Profile: RHP - 6'0" - 170lbs -BT:R - TH:R - 2011 Age: 24
• FB 92-94: Plus command but straight without great plane. (55-60)
• SL 83-84: Tight rotation with hard late break. Tough pitch for he hitter to pick up. (55-65)
• CH 83-85: Still working to improve arm action and consistency. (35-45)
Villarreal was an amateur free agent signee in 2005, but shortly after signing underwent shoulder surgery and ended up missing much of the 2005 and 2006 seasons dealing with the rehab and subsequent setbacks from that injury. He didn't make his US debut until 2007, and even then, missed a majority of that season. Finally he got healthy enough in 2008 at age 21 to begin throwing some innings and he immediately started to make progress.
At just six feet tall, Villarreal doesn't have ideal height, but he still works with solid to above average velocity and carries that velocity into games. He's an athletic player and repeats his delivery well, allowing him to pitch with above average command, something that's especially impressive to me given how much of his early professional career was lost to injury. The biggest problem for Villareal is that he doesn't work with great plane and his fastball is fairly flat. This leads to him being fly-ball prone, and he could end up being a rather extreme fly-ball pitcher at the MLB level.
He'll come at you with two off speed offerings, including a really nice slider. The pitch doesn't have huge break, but it breaks late and it breaks hard. He gets really good rotation on the pitch making it really tough for hitters to pick up out of his hand. His changeup is still a work in progress but with work it could be effective vs lefties, which is all he really needs to for it to do.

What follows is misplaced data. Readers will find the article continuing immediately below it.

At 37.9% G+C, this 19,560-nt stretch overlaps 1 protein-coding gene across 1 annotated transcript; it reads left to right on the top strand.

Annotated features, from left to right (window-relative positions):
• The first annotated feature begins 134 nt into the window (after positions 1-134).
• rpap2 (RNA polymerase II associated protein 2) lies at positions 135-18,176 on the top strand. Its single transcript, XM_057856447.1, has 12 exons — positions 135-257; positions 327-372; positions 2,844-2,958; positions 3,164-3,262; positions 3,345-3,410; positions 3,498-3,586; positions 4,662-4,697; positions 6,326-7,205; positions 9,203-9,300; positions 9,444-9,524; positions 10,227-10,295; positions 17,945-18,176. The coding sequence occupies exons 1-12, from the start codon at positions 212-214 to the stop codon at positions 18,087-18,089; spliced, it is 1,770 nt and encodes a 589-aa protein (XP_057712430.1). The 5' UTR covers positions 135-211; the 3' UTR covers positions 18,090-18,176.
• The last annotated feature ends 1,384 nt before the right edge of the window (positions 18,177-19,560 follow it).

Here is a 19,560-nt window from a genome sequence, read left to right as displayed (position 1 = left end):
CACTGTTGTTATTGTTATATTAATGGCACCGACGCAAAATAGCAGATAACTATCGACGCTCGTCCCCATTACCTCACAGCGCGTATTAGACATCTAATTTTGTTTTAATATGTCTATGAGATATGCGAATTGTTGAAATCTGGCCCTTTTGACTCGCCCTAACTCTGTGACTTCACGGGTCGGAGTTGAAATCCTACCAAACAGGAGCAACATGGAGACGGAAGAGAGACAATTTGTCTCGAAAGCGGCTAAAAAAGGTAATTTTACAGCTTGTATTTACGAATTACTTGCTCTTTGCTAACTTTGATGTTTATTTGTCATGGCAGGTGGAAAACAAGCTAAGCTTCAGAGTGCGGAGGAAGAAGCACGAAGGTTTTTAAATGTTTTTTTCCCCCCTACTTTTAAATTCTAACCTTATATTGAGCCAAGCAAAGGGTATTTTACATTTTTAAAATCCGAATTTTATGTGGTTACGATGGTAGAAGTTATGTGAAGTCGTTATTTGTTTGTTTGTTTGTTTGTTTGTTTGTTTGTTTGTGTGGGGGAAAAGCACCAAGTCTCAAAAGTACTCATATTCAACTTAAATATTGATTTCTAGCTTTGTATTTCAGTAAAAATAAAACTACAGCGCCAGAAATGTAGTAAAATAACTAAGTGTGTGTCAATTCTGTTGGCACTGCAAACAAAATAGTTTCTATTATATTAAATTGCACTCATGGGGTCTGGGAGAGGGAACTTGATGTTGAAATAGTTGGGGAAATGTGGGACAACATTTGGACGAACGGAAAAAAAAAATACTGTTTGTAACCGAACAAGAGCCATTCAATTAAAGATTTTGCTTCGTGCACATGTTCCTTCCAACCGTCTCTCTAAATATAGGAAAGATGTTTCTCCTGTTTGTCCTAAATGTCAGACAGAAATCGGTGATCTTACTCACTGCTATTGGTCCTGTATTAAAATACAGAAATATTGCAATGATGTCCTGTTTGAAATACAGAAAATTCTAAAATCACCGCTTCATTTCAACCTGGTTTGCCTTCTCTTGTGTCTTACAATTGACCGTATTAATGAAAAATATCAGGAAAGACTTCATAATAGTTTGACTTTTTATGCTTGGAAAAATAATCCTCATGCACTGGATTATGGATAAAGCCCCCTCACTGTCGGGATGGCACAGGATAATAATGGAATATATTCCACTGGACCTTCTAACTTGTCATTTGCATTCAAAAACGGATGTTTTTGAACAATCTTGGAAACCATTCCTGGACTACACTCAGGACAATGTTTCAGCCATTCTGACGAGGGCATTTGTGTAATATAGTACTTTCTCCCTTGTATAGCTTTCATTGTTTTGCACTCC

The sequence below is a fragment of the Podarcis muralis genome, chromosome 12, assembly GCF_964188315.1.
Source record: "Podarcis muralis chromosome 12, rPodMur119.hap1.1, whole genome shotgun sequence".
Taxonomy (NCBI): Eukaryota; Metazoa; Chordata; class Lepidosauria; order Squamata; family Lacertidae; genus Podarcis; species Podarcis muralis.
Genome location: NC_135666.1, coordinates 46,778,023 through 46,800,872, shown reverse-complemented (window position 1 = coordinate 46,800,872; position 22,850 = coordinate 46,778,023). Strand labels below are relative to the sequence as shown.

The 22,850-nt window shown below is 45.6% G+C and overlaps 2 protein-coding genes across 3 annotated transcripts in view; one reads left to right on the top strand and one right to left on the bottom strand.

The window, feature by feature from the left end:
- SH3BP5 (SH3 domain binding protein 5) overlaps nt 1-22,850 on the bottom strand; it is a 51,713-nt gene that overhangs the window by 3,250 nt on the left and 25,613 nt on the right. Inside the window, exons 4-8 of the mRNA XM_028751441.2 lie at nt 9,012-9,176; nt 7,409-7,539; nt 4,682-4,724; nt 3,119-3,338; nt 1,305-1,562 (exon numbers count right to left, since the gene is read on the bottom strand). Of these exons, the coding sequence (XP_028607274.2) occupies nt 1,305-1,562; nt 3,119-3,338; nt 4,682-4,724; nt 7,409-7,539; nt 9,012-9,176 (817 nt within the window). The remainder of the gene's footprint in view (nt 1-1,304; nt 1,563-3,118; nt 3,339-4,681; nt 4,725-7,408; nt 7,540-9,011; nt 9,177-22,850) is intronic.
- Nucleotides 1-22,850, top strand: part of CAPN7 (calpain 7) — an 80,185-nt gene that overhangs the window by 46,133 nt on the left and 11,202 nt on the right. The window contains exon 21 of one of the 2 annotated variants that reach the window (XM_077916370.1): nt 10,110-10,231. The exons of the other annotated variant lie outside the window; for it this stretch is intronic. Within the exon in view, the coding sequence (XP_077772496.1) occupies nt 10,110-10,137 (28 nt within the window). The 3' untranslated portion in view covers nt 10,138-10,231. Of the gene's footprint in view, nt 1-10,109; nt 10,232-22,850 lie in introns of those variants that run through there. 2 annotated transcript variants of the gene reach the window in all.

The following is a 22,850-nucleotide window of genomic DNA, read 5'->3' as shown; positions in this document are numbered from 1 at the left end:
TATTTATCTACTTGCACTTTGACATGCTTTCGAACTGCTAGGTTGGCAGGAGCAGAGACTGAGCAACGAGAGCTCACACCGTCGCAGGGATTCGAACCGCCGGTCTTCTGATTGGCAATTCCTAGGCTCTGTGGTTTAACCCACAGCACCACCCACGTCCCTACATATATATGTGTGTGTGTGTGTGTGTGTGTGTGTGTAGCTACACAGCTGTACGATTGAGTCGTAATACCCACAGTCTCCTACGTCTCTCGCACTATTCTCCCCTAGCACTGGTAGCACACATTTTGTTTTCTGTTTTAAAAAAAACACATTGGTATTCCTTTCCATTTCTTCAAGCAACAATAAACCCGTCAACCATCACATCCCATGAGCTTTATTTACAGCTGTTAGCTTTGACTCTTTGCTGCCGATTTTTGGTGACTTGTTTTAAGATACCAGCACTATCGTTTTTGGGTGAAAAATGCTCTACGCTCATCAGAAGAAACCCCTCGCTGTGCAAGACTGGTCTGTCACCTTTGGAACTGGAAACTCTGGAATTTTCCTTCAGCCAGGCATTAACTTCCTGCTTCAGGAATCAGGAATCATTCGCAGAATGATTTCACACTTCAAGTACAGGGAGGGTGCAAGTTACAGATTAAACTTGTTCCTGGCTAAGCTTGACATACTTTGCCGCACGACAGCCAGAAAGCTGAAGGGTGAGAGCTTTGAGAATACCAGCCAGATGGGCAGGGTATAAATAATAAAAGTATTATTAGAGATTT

For someone who is essentially just emerging on the prospect map, Villarreal has been around for a long time. In fact at age 24, 2011 will be his sixth professional season. Obviously that has everything to do with all the time he lost rehabbing his shoulder issues. Thankfully, over the past two years he's managed to throw over 100 innings each season and has shown no signs of the injuries that once troubled him so much. Beyond any performance metric, that innings pitched number is huge for him. He needs reps to catch up.
Beyond simply staying healthy however, Vallarreal has shown an impressive game with the ability to miss bats while also showing good command of the zone - two things that usually don't go together. The biggest area of concern for him is that he's trending toward being a very fly-ball heavy pitcher. That will lead to a lot of home runs at the next level and will lower his ceiling.
My guess would be that the Tigers will be aggressive with Vallarreal in 2011. He's shown an ability to get outs at AA and if, after a brief stop there to open the season he can duplicate that success, he'll get a chance in AAA and possible a call to the show this year.
The Tigers of course have a full rotation right now and prospects in Jacob Turner, Andrew Oliver, and perhaps even Casey Crosby who would rate higher on the starting pitching pecking order so Vailarreal's role could eventually be in the bullpen, where he his fastball/slider combo could play up while limiting his exposure to fly-balls.
Corey Ettinger is a Senior Writer for Baseball Digest as well as a proud contributor to both 612Sports.net, 312Sports.com, and 313sports.com. He also provides extensive analysis of the American League Central Division at his own blog, AL Central In Focus. Be sure to follow me on Twitter @Coreyettinger for the latest updates, random thoughts and general tomfoolery.